The beheading took place in Makkah. A Burmese woman named Laila Bin Abdul Muttalib Basim, who lived in Saudi Arabia, was first dragged on a public street. Then, she was grabbed by four policemen, while a man took a sword and cut off her head.
It took three blows to do this, until the head was finally severed. Until then, the woman could be heard screaming and begging for her life, a plea that is of course completely ignored. “I did not kill! I did not kill!” she screams.
Then, she is silent and dead.
Little is known about Laila other than her crime: the murder and sexual abuse of a seven-year old girl who was her husband’s daughter from another marriage.
As is the case with the opaque Saudi brand of justice, little is known regarding whether the accused was permitted any means to a defense or whether she was convicted simply on the basis of the allegations against her.
The only part of justice that is visible to all in Saudi Arabia is, after all, the punishment; gruesome, grotesque in a way only a kingdom grown fat with liquid gold can afford to be.
Normally, a beheading such as this one, despite its barbarity, would be shrugged and ignored. Saudi Arabia is after all littered with the blood of executed immigrants, men and women who came for jobs, to escape the hardscrabble and thankless penury of their own lives. Their heads and bodies are likely gathered up and, before the sun has set, committed via the labour of others just like them to nameless unmarked graves, becoming one with the sand of the Holy Kingdom. So it would have been with Laila.
Also read: Indignity and death in Saudi Arabia
It was not so because of a curious accident of geopolitics, one which betrays the facile vacuity of moral rights and wrongs in the scale of world opinion.
Since the summer of last year, when the black swathed fighters of IS marched into Syrian and Iraqi cities, beheadings have become interesting and condemnable.
The cynics among us would pronounce this the consequence of the IS-inaugurated theater of brutality, in whose grisly episodes one, then two and then even more Westerners have been slain before video cameras.
Of course, non-westerners have also met the merciless blades of IS executioners, but brown is imagined as accustomed to brutal, somehow complicit. There is no fairness in the order and scale of world mourning.
Saudi Arabia has been at the forefront of the march against the IS, aggressively drawing in the United States, whose own geo-politics are now tied to a global war on terror that must go on into perpetuity. This collaboration is not a departure from routine; the Saudis and the American are long-time chums, such that even 9/11 and its Saudi origins could not sunder.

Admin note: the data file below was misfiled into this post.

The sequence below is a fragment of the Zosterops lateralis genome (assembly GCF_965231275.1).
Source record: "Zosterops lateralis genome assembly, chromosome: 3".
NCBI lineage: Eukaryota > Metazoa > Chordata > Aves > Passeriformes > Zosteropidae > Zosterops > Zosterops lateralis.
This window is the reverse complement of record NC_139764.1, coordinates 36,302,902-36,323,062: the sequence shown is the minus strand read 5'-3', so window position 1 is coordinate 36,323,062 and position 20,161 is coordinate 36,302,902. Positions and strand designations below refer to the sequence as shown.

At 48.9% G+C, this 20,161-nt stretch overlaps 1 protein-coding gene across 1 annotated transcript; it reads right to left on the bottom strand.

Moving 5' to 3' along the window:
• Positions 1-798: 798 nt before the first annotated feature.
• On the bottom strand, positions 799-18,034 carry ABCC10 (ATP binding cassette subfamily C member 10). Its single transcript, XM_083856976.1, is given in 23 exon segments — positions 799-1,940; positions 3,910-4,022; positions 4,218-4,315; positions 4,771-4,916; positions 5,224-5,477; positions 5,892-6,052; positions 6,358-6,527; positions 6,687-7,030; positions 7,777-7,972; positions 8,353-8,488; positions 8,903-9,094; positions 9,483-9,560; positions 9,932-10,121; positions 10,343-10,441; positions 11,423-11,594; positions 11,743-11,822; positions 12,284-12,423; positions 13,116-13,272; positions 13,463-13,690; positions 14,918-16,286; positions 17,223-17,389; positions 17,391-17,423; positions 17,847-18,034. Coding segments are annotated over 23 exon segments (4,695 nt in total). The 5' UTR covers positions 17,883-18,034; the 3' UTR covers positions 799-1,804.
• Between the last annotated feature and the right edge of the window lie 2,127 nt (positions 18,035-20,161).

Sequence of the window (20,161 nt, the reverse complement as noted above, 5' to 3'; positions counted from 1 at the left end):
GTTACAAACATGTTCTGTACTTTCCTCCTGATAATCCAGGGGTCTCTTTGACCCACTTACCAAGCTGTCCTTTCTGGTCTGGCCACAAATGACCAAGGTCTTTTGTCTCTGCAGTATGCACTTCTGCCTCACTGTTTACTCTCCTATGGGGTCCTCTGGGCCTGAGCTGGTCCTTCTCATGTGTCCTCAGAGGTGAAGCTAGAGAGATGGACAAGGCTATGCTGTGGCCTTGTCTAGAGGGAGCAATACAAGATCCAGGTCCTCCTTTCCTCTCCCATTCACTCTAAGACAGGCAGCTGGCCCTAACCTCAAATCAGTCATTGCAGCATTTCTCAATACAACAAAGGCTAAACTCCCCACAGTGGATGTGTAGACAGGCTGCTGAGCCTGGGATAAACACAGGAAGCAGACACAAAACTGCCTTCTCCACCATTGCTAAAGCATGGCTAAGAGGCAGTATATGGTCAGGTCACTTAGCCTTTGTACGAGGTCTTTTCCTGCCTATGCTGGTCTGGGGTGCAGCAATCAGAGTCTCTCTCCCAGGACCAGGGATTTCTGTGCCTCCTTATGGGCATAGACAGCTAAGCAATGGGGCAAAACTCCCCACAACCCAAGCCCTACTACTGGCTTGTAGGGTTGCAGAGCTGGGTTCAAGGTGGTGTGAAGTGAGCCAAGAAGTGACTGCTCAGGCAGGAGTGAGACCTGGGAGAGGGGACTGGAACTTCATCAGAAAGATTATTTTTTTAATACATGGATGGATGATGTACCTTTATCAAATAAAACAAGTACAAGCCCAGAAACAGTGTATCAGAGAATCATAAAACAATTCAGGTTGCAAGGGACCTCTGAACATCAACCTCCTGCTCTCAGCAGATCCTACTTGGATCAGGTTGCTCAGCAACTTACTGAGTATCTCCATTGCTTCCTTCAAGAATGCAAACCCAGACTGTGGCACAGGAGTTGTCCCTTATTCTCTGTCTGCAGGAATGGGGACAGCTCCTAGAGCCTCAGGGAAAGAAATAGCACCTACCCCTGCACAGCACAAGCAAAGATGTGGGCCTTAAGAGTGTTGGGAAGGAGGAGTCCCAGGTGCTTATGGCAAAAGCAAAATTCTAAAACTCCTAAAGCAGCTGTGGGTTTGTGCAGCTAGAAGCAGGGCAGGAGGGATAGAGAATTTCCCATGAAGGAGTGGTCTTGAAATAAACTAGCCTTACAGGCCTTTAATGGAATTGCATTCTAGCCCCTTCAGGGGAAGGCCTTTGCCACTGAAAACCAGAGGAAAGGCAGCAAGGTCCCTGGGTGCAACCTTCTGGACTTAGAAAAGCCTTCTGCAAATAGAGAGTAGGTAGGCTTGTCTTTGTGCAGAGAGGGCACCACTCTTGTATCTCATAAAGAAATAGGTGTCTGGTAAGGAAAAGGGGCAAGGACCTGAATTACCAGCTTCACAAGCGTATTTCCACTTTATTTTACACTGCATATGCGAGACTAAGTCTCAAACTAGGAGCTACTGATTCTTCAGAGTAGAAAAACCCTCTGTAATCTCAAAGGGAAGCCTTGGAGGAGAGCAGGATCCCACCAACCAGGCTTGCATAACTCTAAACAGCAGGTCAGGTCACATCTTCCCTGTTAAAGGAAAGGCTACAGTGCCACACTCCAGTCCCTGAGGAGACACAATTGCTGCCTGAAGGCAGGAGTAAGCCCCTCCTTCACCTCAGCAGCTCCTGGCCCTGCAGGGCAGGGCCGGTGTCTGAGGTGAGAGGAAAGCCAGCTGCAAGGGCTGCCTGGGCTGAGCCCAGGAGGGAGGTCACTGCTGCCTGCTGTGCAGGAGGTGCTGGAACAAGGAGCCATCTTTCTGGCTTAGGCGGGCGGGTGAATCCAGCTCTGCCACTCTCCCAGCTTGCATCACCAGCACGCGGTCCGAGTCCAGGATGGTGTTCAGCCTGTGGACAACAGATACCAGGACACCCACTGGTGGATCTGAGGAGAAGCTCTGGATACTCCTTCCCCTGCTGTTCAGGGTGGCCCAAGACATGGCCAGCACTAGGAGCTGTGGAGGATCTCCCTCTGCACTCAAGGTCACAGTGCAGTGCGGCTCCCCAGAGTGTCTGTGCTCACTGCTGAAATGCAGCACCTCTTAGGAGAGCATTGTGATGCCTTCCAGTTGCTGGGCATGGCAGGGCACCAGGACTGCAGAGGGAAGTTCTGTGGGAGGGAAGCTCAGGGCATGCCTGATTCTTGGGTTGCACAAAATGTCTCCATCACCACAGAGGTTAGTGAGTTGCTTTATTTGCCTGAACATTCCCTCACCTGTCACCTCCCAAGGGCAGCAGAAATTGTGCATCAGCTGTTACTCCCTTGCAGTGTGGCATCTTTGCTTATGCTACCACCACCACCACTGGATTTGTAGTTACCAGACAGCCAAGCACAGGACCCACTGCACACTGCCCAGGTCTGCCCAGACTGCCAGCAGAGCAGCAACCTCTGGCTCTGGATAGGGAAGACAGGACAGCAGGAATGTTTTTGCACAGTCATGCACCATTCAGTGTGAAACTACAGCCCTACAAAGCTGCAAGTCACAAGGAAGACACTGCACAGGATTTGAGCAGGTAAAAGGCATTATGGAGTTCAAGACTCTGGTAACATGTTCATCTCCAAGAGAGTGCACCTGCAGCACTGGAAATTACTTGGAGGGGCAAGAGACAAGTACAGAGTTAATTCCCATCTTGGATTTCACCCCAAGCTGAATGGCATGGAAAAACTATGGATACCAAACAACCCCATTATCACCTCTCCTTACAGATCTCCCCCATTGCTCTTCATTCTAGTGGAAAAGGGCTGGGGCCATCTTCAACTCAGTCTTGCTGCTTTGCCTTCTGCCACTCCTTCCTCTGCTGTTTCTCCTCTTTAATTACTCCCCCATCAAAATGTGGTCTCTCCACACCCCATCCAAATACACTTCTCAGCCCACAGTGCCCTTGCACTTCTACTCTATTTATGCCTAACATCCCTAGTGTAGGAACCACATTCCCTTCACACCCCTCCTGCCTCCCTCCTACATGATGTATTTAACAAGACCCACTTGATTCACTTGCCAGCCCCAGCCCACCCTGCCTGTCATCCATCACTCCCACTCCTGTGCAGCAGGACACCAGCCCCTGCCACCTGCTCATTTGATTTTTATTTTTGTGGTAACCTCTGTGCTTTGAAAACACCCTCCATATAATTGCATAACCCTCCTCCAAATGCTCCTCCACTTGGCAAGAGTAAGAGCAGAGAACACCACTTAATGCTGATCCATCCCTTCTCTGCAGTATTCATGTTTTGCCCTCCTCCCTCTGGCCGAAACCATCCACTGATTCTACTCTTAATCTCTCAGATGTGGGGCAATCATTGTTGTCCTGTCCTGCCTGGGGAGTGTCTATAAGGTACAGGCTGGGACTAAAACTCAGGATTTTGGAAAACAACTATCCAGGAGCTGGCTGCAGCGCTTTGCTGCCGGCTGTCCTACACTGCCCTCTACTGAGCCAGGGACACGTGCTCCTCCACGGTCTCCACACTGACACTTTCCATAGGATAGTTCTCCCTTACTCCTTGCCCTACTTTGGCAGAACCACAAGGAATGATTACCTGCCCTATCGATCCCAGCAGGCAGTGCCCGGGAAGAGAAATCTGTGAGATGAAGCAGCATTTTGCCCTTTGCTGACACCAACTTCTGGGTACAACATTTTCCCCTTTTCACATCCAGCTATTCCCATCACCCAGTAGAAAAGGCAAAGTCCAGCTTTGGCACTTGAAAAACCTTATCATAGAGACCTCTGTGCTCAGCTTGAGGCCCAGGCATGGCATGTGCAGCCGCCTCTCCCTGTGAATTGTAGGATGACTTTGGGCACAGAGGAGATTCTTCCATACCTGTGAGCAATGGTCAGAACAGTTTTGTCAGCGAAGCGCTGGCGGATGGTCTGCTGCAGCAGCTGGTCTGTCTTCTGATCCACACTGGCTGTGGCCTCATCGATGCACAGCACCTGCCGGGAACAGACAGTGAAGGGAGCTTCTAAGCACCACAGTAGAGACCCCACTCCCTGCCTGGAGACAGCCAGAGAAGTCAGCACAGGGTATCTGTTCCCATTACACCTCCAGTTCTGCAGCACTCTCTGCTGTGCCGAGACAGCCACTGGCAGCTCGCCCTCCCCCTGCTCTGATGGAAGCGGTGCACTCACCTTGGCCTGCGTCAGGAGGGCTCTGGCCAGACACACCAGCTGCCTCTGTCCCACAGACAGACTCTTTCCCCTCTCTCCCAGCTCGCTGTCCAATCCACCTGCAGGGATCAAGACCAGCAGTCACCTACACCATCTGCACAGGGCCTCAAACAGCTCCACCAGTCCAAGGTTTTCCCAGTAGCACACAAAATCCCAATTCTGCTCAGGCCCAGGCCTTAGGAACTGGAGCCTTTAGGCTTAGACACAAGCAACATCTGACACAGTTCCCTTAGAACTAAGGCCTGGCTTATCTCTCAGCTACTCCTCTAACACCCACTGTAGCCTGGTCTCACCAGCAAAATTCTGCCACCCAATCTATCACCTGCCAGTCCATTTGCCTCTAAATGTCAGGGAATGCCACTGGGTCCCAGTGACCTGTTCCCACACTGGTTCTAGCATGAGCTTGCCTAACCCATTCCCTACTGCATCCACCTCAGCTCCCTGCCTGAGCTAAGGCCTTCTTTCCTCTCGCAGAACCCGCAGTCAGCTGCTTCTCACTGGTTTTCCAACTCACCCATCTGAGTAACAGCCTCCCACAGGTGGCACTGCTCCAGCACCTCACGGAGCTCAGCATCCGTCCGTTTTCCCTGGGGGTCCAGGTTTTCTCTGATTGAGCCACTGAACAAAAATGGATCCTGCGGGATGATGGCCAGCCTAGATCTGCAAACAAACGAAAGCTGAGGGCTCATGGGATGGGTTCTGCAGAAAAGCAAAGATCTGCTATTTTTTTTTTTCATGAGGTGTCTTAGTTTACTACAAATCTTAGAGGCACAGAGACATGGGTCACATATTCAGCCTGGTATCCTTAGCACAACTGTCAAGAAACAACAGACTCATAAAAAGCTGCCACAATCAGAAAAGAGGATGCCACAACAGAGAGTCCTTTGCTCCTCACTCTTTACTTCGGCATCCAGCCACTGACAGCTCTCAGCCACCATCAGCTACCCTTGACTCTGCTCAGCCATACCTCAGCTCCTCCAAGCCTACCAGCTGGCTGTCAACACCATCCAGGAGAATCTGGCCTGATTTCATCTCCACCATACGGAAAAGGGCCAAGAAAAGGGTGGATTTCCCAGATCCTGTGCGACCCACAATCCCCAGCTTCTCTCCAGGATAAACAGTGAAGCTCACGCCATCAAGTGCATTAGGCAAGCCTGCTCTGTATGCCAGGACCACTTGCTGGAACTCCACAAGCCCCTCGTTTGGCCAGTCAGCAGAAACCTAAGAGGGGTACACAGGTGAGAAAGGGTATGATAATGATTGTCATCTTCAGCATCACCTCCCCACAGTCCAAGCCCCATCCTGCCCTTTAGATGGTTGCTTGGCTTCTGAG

Indeed, all would be well in the cosy camaraderie were it not for the sudden realisation in the follow-up to a routine beheading that Saudi Arabia, the jolly ally, is meting out the same sort of brutal punishments meted out by the blood-thirsty baddies of IS.
The Americans do not like their allies and their enemies to look the same. It is embarrassing.
Of course, none of this would be at all problematic if no one had found out.
The problem the Saudis immediately encountered in the conclave that undoubtedly took place somewhere deep in the kingdom was that a video had been made; the similarities in the brutalities of the alleged good guys (Saudis) and the known bad guys (IS) that they want the world to fight was exposed.
The Saudi policeman who took the video was immediately arrested, charges of “cyber crimes” slapped on him for his transgression to send a message to future unauthorised videographers of beheadings. Saudi Arabia cannot bear to look like IS, even if it acts just like it.
The damage, however, may already have been done.
Those in countries like Pakistan, whose cultures and ideas of faith have been transformed by Saudi Arabia’s protracted and dogged export of its brutal and ascetic brand of justice, can testify to the extremist underpinnings of the Saudi state.
Saudi-funded madrassahs exist on every street corner of Pakistan and churn out a steady stream of extremism untempered by rationality or compassion. Similarly, Pakistanis recount scores of accounts of poor migrant workers whose heads have met Saudi swords without any opportunity to offer defenses.
The battle between IS and Saudi Arabia never was and never will be an ideological battle, with the former standing for tolerance or moderation.
The Saudi trick of dressing up strategic interests in the shiny new clothes of anti-extremism may fool the Americans, whose Secretary of State recently called the Kingdom of Saudi Arabia a “moderate Muslim nation.”
It does not fool Pakistanis.